Tips for Handling Holiday Stress
Acknowledge your feelings. If someone close to you has recently died or you can’t be with loved ones, realize that it’s normal to feel sadness and grief. It’s okay to take time to cry or express your feelings.
- Reach out. If you feel lonely or isolated, seek out community, religious or other social events. They can offer support and companionship. Volunteering your time to help others is a good way to lift your spirits and broaden your friendships.
- Be realistic. The holidays don’t have to be perfect or just like last year. As families change and grow, traditions and rituals often change as well. Choose a few to hold on to, and be open to creating new ones.
- Set aside differences. Try to accept family members and friends as they are, even if they don’t live up to all of your expectations. Set aside grievances until a more appropriate time. Be understanding if others get upset or distressed when something goes awry. Chances are they’re feeling the effects of holiday stress and depression, too.
- Stick to a budget. Before you go gift and food shopping, decide how much money you can afford to spend. Then stick to your budget. Don’t try to buy happiness with an avalanche of gifts.
- Plan ahead. Set aside specific days for shopping, baking, visiting friends and other activities. Plan your menus and then make your shopping list. That’ll help prevent last-minute scrambling to buy forgotten ingredients. And make sure to line up help for party prep and cleanup.
- Learn to say no. Saying yes when you should say no can leave you feeling resentful and overwhelmed. Friends and colleagues will understand if you can’t participate in every project or activity. If it’s not possible to say no when your boss asks you to work overtime, try to remove something else from your agenda to make up for the lost time.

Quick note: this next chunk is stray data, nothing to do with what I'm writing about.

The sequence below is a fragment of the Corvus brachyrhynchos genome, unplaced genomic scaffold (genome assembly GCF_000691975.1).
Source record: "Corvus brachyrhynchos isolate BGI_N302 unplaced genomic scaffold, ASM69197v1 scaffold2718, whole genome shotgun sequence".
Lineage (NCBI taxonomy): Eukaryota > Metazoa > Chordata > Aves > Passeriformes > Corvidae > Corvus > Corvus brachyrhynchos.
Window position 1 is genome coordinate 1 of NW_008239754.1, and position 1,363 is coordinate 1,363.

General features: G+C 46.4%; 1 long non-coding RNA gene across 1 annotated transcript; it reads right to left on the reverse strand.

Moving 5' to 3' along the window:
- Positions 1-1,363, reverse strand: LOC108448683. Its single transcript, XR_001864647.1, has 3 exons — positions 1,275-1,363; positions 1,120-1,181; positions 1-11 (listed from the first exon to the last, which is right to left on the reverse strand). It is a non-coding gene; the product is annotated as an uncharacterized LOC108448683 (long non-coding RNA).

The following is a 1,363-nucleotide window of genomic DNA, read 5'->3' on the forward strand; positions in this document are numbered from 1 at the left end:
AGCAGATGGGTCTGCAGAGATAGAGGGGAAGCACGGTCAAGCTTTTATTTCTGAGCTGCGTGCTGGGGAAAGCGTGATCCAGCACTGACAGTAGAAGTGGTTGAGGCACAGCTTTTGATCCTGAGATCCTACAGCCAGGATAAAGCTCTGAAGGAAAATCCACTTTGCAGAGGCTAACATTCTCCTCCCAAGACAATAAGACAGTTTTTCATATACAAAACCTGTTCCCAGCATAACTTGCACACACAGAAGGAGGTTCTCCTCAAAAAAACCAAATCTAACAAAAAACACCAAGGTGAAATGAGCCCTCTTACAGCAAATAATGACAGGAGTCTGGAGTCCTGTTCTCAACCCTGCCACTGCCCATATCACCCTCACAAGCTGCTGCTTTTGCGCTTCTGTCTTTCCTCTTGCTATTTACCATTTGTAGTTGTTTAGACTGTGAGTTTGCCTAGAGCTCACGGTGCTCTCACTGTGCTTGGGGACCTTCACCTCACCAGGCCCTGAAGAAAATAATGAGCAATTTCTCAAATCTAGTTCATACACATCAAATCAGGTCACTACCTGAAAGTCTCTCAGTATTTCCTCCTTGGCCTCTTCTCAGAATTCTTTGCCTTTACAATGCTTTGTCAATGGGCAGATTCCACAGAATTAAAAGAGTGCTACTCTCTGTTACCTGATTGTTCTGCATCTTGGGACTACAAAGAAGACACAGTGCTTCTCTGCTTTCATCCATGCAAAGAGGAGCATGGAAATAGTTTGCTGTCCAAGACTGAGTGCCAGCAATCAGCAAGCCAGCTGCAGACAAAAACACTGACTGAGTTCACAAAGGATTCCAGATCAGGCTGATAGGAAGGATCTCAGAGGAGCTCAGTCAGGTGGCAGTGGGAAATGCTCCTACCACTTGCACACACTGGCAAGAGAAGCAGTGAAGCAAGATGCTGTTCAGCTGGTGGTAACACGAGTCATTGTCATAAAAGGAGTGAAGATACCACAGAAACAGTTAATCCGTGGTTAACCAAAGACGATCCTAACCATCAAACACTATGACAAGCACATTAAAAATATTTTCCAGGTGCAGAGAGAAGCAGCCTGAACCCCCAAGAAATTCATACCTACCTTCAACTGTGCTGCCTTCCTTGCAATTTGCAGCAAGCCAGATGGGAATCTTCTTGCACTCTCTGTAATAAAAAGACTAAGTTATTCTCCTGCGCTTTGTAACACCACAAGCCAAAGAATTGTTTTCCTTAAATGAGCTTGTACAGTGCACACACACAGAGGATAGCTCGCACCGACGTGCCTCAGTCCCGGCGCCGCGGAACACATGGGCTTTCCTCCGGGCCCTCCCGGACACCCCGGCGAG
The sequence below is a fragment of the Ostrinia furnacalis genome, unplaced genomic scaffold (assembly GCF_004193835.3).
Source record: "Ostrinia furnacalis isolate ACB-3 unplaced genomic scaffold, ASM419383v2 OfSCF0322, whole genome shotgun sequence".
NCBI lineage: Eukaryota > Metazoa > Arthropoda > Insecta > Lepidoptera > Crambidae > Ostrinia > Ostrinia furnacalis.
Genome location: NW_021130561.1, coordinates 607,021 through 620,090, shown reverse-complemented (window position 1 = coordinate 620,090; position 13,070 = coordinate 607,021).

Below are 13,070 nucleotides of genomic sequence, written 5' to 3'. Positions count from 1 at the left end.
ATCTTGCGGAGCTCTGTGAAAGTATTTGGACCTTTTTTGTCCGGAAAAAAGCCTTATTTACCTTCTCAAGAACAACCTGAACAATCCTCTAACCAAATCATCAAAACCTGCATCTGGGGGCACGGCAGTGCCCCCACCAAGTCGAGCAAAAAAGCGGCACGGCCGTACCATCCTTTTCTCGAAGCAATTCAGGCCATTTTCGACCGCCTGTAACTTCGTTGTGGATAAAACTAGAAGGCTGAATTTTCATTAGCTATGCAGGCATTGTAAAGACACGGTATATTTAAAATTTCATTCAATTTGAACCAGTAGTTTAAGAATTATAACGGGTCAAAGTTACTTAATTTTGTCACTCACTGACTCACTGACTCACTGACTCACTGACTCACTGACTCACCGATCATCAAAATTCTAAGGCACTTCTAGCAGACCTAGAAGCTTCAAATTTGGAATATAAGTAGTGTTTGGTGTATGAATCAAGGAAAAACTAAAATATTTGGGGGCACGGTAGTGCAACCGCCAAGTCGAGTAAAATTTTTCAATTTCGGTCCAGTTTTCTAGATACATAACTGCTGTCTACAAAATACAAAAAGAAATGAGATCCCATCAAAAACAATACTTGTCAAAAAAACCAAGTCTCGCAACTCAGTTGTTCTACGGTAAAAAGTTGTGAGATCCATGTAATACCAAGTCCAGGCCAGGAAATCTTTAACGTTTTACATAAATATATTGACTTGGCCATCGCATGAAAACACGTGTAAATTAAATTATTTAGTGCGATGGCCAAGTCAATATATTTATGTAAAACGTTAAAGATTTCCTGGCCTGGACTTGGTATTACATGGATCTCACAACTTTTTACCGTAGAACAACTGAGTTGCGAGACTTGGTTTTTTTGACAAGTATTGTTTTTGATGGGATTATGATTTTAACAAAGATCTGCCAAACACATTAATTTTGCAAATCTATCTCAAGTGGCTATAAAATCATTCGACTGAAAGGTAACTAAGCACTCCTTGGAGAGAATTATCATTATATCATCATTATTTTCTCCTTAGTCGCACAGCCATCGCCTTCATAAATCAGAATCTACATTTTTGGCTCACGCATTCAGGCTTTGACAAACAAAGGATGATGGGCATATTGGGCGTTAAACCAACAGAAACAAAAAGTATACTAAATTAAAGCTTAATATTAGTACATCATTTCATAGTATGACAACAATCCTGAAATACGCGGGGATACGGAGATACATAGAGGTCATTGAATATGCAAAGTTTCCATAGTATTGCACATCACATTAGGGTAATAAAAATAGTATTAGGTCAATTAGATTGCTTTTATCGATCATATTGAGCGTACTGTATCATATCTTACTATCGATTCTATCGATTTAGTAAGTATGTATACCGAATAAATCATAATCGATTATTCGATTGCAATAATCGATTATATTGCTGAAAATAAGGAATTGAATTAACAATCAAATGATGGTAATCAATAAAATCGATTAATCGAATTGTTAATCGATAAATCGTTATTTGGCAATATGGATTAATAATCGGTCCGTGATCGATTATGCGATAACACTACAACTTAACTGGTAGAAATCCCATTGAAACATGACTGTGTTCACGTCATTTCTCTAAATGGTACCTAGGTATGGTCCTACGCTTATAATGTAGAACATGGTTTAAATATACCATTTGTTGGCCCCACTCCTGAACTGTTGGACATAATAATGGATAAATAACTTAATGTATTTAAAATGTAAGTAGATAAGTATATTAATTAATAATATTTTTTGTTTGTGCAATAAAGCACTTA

- Don’t abandon healthy habits. Don’t let the holidays become a free-for-all. verindulgence only adds to your stress and guilt. Remember to keep exercising at the MFC and stay active on the days you don’t come into the fitness center!
- Take a breather. Make some time for yourself. Spending just 15 minutes alone, without distractions, may refresh you enough to handle everything you need to do.
- Seek professional help if you need it. Despite your best efforts, you may find yourself feeling persistently sad or anxious, plagued by physical complaints, unable to sleep, irritable and hopeless, and unable to face routine chores. If these feelings last for a while, talk to your doctor or a mental health professional.
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